Sentencing delayed for ex-CIA officer accused of spying for China

A federal judge has delayed sentencing for a former CIA officer convicted of spying for China, according to The Associated Press.

Kevin Mallory was arrested in 2017 after he was found to have more than $16,000 in undeclared cash on a return flight from Shanghai and was convicted last year of accepting $25,000 from Chinese handlers in exchange for top-secret information, according to the AP.

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Mallory was initially set for sentencing Thursday afternoon, but it was postponed until April 26 after a closed hearing, according to the AP.

Prosecutors have claimed Mallory knowingly put human lives at risk with the information he provided and are seeking a life sentence, saying in a recent court filing that he “has yet to accept any responsibility whatsoever for his actions.” 

His defense attorneys have argued he did not provide any information of value and should serve no more than 10 years, according to the news service.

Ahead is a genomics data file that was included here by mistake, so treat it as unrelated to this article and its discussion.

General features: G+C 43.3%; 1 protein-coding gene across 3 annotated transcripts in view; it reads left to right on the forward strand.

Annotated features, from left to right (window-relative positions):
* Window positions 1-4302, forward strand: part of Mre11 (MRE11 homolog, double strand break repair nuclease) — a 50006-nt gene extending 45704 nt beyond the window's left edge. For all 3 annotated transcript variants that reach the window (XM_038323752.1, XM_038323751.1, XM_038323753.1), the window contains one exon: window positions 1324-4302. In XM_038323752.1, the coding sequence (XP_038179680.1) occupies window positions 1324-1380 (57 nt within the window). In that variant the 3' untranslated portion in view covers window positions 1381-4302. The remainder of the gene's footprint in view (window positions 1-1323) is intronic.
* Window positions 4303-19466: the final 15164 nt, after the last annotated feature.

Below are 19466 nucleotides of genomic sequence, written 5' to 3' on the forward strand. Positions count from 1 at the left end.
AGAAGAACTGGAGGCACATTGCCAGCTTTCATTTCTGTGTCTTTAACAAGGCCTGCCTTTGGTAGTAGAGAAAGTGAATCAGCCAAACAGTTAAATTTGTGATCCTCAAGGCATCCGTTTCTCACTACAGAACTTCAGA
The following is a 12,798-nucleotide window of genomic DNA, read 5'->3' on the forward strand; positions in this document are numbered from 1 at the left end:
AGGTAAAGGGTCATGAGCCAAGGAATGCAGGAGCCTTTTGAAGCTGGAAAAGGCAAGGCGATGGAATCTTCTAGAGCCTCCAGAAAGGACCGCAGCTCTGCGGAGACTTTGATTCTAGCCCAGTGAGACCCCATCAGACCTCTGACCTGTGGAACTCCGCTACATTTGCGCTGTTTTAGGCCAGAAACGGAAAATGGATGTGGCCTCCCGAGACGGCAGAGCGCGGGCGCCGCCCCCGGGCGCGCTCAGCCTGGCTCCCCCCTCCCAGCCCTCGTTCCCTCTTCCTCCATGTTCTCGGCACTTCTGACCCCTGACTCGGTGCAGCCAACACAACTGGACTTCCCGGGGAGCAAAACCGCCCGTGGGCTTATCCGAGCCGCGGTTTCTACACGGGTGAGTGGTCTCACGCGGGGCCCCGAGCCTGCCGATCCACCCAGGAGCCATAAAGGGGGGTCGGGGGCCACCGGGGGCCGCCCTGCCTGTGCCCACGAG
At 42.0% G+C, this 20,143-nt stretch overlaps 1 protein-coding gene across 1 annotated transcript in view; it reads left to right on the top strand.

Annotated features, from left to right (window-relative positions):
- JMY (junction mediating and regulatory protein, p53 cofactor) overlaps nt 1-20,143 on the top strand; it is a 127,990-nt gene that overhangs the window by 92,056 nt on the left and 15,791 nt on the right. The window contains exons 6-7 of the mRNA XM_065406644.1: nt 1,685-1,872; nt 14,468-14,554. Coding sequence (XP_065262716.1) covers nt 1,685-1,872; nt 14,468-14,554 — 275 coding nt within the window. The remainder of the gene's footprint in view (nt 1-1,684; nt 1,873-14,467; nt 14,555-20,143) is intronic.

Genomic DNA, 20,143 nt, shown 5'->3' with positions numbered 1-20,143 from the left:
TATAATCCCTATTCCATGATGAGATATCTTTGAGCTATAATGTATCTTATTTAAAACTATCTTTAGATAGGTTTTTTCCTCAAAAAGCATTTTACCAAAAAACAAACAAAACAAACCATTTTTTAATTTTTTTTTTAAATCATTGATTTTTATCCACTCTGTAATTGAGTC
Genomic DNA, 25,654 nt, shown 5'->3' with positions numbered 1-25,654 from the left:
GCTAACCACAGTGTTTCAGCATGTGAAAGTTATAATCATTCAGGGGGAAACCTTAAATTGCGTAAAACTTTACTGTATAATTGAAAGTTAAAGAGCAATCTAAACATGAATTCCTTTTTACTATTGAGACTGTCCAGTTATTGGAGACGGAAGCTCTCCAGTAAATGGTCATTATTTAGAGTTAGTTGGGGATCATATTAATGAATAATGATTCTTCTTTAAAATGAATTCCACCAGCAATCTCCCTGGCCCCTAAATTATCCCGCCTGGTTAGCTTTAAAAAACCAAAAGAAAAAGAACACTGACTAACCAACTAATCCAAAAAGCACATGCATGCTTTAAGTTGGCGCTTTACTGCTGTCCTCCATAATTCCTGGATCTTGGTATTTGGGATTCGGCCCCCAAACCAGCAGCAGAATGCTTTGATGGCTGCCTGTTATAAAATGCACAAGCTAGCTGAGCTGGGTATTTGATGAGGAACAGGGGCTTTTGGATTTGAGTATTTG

Evidence provided at trial included secret documents that contained details of still-classified Defense Intelligence Agency operations and an agency analysis of a foreign country’s ability to gather intelligence, according to The Washington Post. 

Judge T.S. Ellis III eventually threw out Mallory’s convictions for sharing the classified material, saying the government had not proved he was within the Eastern District of Virginia when the documents were sent. His conviction for conspiracy to sell them will remain, however, according to the Post.

While sentencing guidelines call for a life sentence for Mallory’s conviction, Ellis recently made headlines for disregarding sentencing guidelines in the case of former Trump campaign chairman Paul ManafortPaul John ManafortWhy did Mueller allow his investigation to continue for two years? Manafort transferred to minimum security federal prison Poll: Nearly half of Republicans say no one on Trump campaign committed a crime MORE, sentencing him to 47 months rather than the recommended 19 1/2 to 24 years, calling the sentencing guidelines “not at all appropriate.”